As we approach Christmas and the nights grow longer we all shelter from the blustery wind and dry out our rain soaked clothes, there are creepy crawlies who want to pull their duvets a little closer and snuggle up in the warmth too. The climate controlled stacks are warm, dry and full of enough tasty food to see them through the winter. Whilst we encourage human activity to take advantage of the treasures in Special Collections, insects and rodents are strongly discouraged!
Our Integrated Pest Management (IPM) involves good housekeeping and careful monitoring. Many cases of insect damage inside the books are historic and occurred when the books were housed elsewhere. These are no longer a concerning sign and will possibly be repaired next time they are due for conservation. What we are looking out for is current signs of life. We use pheromone traps to lure insects away from the books and into the traps. The hormone on the tablet attracts the insects into the trap and the large, very sticky pad keeps them there as evidence until we carry out our routine inspections. The traps are regularly documented and photographed. There are many traps (such as the one below) are left out in strategic spots throughout the stacks.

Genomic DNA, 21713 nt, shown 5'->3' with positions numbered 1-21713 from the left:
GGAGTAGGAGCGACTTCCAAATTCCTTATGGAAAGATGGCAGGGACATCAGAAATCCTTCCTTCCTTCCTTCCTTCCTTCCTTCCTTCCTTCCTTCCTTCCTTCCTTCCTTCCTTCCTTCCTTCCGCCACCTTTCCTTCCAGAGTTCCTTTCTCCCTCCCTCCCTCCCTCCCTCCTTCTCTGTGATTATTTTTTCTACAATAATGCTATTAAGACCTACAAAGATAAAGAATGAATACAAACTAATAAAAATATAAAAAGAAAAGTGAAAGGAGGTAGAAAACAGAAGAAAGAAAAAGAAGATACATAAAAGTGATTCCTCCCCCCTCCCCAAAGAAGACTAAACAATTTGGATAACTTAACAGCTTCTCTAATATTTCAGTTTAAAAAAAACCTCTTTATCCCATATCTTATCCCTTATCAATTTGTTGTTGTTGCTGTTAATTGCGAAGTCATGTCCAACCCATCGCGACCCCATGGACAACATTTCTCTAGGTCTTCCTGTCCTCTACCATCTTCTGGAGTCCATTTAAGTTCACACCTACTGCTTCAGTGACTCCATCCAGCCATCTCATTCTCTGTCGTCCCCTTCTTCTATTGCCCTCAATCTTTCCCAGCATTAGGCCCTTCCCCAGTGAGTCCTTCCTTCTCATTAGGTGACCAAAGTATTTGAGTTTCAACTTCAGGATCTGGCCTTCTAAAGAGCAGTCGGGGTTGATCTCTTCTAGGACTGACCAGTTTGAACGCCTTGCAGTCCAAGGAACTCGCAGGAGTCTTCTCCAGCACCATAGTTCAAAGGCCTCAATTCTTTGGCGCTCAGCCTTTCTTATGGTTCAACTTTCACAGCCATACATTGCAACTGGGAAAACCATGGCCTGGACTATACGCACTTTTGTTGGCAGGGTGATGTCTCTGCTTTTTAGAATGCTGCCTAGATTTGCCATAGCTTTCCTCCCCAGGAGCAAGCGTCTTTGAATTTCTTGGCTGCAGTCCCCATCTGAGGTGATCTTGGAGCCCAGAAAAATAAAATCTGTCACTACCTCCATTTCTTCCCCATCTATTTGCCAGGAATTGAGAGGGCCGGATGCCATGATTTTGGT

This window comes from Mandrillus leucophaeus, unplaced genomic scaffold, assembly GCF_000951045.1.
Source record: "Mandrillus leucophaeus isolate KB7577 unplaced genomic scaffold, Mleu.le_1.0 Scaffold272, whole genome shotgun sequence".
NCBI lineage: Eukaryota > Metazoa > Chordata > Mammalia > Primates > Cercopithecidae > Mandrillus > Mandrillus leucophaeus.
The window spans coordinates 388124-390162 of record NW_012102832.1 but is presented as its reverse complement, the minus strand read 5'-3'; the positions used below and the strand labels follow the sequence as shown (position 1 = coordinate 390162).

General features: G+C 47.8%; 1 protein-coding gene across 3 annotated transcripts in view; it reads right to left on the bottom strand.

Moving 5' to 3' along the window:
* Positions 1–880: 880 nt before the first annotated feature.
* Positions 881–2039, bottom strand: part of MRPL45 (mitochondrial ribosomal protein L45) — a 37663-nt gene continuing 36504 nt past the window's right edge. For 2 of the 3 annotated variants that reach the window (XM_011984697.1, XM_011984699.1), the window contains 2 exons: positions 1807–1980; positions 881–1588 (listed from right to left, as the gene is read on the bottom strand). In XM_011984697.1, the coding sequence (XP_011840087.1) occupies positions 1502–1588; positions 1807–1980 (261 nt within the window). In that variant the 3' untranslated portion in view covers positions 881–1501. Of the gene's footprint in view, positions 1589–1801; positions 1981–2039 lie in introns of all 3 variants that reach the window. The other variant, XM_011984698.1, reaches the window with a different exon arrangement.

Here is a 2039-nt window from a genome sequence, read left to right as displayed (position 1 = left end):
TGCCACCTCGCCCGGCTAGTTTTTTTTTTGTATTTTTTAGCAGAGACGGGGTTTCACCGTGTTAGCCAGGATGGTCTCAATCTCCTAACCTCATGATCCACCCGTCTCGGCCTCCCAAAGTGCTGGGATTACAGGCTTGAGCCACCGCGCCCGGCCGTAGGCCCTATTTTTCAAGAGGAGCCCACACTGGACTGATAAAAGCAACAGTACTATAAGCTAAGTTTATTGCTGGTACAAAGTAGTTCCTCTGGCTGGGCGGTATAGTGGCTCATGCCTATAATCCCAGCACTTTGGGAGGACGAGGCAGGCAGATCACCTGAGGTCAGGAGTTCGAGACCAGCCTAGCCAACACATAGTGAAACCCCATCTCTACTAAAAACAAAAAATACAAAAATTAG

The most common pests in libraries are probably silverfish or carpet beetles and spiders can be quite useful as they eat other insects. English Heritage has a great wall chart to help identify the moth from the woodlouse. More information is available from their website and also the Preservation Advisory Center leaflet.